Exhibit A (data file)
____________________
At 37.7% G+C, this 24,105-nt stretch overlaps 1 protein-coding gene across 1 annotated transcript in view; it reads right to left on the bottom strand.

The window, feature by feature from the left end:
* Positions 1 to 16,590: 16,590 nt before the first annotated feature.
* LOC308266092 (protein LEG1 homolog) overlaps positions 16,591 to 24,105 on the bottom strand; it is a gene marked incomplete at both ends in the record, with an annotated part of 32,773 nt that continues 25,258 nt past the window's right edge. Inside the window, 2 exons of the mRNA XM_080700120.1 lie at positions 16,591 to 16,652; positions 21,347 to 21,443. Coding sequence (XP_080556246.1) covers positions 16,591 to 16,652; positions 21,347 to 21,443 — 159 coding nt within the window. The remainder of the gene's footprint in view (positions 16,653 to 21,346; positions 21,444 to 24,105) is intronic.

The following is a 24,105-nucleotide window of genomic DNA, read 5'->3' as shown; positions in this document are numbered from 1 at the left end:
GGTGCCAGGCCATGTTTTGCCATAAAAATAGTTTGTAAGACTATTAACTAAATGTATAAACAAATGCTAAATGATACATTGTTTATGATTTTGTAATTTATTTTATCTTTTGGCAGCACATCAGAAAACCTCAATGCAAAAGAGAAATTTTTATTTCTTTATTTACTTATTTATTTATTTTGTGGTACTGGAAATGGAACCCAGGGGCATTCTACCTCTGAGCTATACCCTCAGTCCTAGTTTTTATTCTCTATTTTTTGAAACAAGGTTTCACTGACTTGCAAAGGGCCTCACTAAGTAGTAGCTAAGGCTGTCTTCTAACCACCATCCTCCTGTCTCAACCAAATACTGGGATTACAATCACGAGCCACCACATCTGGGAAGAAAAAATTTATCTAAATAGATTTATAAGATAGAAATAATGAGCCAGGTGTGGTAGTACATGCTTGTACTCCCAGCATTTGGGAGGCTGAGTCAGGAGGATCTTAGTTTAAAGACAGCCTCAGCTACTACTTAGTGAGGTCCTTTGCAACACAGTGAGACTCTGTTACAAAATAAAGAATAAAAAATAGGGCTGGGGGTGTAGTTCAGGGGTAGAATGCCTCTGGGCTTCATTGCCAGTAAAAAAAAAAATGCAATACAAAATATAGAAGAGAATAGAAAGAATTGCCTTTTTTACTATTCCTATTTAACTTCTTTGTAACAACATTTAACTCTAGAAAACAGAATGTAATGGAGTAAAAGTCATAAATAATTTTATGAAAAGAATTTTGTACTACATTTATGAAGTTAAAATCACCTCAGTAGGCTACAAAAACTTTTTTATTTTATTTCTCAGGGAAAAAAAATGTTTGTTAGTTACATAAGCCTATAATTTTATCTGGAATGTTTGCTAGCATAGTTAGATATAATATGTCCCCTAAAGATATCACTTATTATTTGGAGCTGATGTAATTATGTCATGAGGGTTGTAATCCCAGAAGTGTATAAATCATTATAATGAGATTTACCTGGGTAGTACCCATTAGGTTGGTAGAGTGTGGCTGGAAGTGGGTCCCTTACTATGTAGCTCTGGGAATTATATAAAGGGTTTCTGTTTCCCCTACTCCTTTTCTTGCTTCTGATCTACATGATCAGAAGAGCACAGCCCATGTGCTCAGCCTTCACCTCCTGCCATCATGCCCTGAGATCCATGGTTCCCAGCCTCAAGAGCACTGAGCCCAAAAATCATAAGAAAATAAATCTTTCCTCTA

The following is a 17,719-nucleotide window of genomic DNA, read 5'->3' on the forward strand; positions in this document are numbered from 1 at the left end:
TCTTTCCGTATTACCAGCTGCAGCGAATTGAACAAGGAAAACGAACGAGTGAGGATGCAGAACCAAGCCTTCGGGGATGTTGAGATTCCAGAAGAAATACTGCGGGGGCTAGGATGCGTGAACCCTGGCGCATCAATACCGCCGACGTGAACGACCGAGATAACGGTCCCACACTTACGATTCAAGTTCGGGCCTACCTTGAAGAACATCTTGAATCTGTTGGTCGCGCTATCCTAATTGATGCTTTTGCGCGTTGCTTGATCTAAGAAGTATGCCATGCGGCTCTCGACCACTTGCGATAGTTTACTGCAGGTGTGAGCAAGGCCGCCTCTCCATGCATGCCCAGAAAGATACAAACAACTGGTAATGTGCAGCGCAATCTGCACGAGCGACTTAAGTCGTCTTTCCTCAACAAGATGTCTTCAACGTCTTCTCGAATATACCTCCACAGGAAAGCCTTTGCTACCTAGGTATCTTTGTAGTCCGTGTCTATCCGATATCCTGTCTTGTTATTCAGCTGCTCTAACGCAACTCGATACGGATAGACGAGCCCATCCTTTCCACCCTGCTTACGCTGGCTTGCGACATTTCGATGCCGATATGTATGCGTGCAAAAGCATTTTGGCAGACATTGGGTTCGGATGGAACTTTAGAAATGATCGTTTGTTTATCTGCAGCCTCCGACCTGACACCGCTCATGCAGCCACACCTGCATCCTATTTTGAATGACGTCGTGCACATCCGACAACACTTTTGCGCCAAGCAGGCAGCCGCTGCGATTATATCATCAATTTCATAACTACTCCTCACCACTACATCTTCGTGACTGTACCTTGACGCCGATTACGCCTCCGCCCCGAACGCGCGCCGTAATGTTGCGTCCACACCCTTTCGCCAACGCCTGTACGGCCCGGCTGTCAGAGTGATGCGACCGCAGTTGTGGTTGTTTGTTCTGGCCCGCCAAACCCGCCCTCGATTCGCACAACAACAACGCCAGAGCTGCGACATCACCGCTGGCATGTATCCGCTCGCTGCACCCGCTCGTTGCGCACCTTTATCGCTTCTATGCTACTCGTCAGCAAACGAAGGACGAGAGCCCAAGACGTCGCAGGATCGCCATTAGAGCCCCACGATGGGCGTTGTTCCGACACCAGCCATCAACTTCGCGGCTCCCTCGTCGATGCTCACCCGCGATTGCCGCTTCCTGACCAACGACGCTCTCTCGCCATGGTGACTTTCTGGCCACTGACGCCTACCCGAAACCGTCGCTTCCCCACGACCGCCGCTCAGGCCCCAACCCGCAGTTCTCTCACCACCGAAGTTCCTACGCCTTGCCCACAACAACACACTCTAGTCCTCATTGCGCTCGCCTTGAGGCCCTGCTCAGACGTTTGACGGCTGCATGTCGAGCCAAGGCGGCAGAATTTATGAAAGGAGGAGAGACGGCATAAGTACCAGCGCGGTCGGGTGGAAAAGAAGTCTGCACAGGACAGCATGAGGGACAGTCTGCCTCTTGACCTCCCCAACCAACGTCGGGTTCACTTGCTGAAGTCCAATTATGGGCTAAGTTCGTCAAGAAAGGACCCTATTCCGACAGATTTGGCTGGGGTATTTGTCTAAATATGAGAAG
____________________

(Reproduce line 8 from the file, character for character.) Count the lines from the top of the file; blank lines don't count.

TCTTTCCGTATTACCAGCTGCAGCGAATTGAACAAGGAAAACGAACGAGTGAGGATGCAGAACCAAGCCTTCGGGGATGTTGAGATTCCAGAAGAAATACTGCGGGGGCTAGGATGCGTGAACCCTGGCGCATCAATACCGCCGACGTGAACGACCGAGATAACGGTCCCACACTTACGATTCAAGTTCGGGCCTACCTTGAAGAACATCTTGAATCTGTTGGTCGCGCTATCCTAATTGATGCTTTTGCGCGTTGCTTGATCTAAGAAGTATGCCATGCGGCTCTCGACCACTTGCGATAGTTTACTGCAGGTGTGAGCAAGGCCGCCTCTCCATGCATGCCCAGAAAGATACAAACAACTGGTAATGTGCAGCGCAATCTGCACGAGCGACTTAAGTCGTCTTTCCTCAACAAGATGTCTTCAACGTCTTCTCGAATATACCTCCACAGGAAAGCCTTTGCTACCTAGGTATCTTTGTAGTCCGTGTCTATCCGATATCCTGTCTTGTTATTCAGCTGCTCTAACGCAACTCGATACGGATAGACGAGCCCATCCTTTCCACCCTGCTTACGCTGGCTTGCGACATTTCGATGCCGATATGTATGCGTGCAAAAGCATTTTGGCAGACATTGGGTTCGGATGGAACTTTAGAAATGATCGTTTGTTTATCTGCAGCCTCCGACCTGACACCGCTCATGCAGCCACACCTGCATCCTATTTTGAATGACGTCGTGCACATCCGACAACACTTTTGCGCCAAGCAGGCAGCCGCTGCGATTATATCATCAATTTCATAACTACTCCTCACCACTACATCTTCGTGACTGTACCTTGACGCCGATTACGCCTCCGCCCCGAACGCGCGCCGTAATGTTGCGTCCACACCCTTTCGCCAACGCCTGTACGGCCCGGCTGTCAGAGTGATGCGACCGCAGTTGTGGTTGTTTGTTCTGGCCCGCCAAACCCGCCCTCGATTCGCACAACAACAACGCCAGAGCTGCGACATCACCGCTGGCATGTATCCGCTCGCTGCACCCGCTCGTTGCGCACCTTTATCGCTTCTATGCTACTCGTCAGCAAACGAAGGACGAGAGCCCAAGACGTCGCAGGATCGCCATTAGAGCCCCACGATGGGCGTTGTTCCGACACCAGCCATCAACTTCGCGGCTCCCTCGTCGATGCTCACCCGCGATTGCCGCTTCCTGACCAACGACGCTCTCTCGCCATGGTGACTTTCTGGCCACTGACGCCTACCCGAAACCGTCGCTTCCCCACGACCGCCGCTCAGGCCCCAACCCGCAGTTCTCTCACCACCGAAGTTCCTACGCCTTGCCCACAACAACACACTCTAGTCCTCATTGCGCTCGCCTTGAGGCCCTGCTCAGACGTTTGACGGCTGCATGTCGAGCCAAGGCGGCAGAATTTATGAAAGGAGGAGAGACGGCATAAGTACCAGCGCGGTCGGGTGGAAAAGAAGTCTGCACAGGACAGCATGAGGGACAGTCTGCCTCTTGACCTCCCCAACCAACGTCGGGTTCACTTGCTGAAGTCCAATTATGGGCTAAGTTCGTCAAGAAAGGACCCTATTCCGACAGATTTGGCTGGGGTATTTGTCTAAATATGAGAAG